The decree attests that Sr. Neuzil did experience something profoundly mystical and life-changing. As the apparitions of Our Lady of America have been tested by Our Lord and the Church, let us hold onto what is good (cf. 1 Thess. 5:21) in its private devotional context if we find that personally helpful. Yet as Saint John of the Cross reminds us, let us not become too fixated on visions and apparitions, lest they become a roadblock of pride and personal preference that risks derailing us from entering into the full divine embrace of Our Lord in all its mystery and truth.
iii Rhoades et al., Statement & Singular Decree.
vii Rhoades et al., Statement & Singular Decree.
viii The Message of Fatima, 36-38.
ix John of the Cross, Ascent of Mount Carmel, Book II, Ch. 16, n.1-3. Taken from The Collected Works of St. John of the Cross. Translated by Kieran Kavanaugh and Otillo Rodriguez. Washington, DC: Institute of Carmelite Studies, 1991. For examples from scripture of God influencing people through imaginary images, please see Is 6:2-4, Jer 1:11, Daniel 7:10. For example of demonic influence through imaginary visions in Scripture, please see 1 Kgs 22:11-12, 21-22, and Mt 27:19. As noted in the Singular Decree of Bishop Rhoades, Benedict Groeschel also speaks of imaginative visions and the difficulties they pose in A Still Small Voice (San Francisco: Ignatius Press, 1993), 129, 130-132 and a more recent one can be found in, Donald Haggerty, Contemplative Enigmas, San Francisco, CA: Ignatius Press, 2020, 113..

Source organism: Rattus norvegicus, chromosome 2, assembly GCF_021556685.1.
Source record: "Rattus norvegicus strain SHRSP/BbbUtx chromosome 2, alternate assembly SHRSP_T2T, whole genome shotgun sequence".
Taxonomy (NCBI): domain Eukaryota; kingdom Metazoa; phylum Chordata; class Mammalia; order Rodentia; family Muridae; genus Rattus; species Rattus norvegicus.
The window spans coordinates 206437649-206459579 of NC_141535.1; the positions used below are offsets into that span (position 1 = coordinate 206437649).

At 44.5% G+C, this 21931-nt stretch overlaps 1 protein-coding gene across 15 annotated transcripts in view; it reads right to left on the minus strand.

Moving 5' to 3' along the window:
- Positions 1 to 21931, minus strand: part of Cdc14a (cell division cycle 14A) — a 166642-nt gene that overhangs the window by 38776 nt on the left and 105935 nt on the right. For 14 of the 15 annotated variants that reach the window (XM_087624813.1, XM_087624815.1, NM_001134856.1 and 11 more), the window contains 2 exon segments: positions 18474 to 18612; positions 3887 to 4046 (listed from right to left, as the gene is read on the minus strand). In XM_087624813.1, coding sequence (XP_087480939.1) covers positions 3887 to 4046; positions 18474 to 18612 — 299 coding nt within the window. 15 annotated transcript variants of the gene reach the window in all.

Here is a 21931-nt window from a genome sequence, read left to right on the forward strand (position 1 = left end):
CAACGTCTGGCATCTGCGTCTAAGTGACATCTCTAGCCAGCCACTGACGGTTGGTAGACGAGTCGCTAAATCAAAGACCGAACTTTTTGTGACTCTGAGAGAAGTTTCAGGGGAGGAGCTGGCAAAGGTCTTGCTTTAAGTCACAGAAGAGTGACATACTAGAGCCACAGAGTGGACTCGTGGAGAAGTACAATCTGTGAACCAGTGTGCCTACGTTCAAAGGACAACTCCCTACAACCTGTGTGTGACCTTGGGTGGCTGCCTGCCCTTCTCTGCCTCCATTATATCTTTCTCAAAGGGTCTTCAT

x John of the Cross, Ascent of Mount Carmel, Book II, Ch. 16, n. 6-7 & Ch. 17, n.7
xi Rhoades et al., Statement and Singular Decree. The decree notes that “it seems that these were authentically graced moments, even perhaps of a spiritual quality beyond what most people experience, but subjective ones in which her own imagination and intellect were constitutively engaged, putting form to inner spiritual movements.” Such experiences are powerful but not objective visions and revelations of the type seen at Fatima, Guadalupe, and Lourdes.
xii Rhoades et al., Statement and Singular Decree. See also CDF Norms II:2.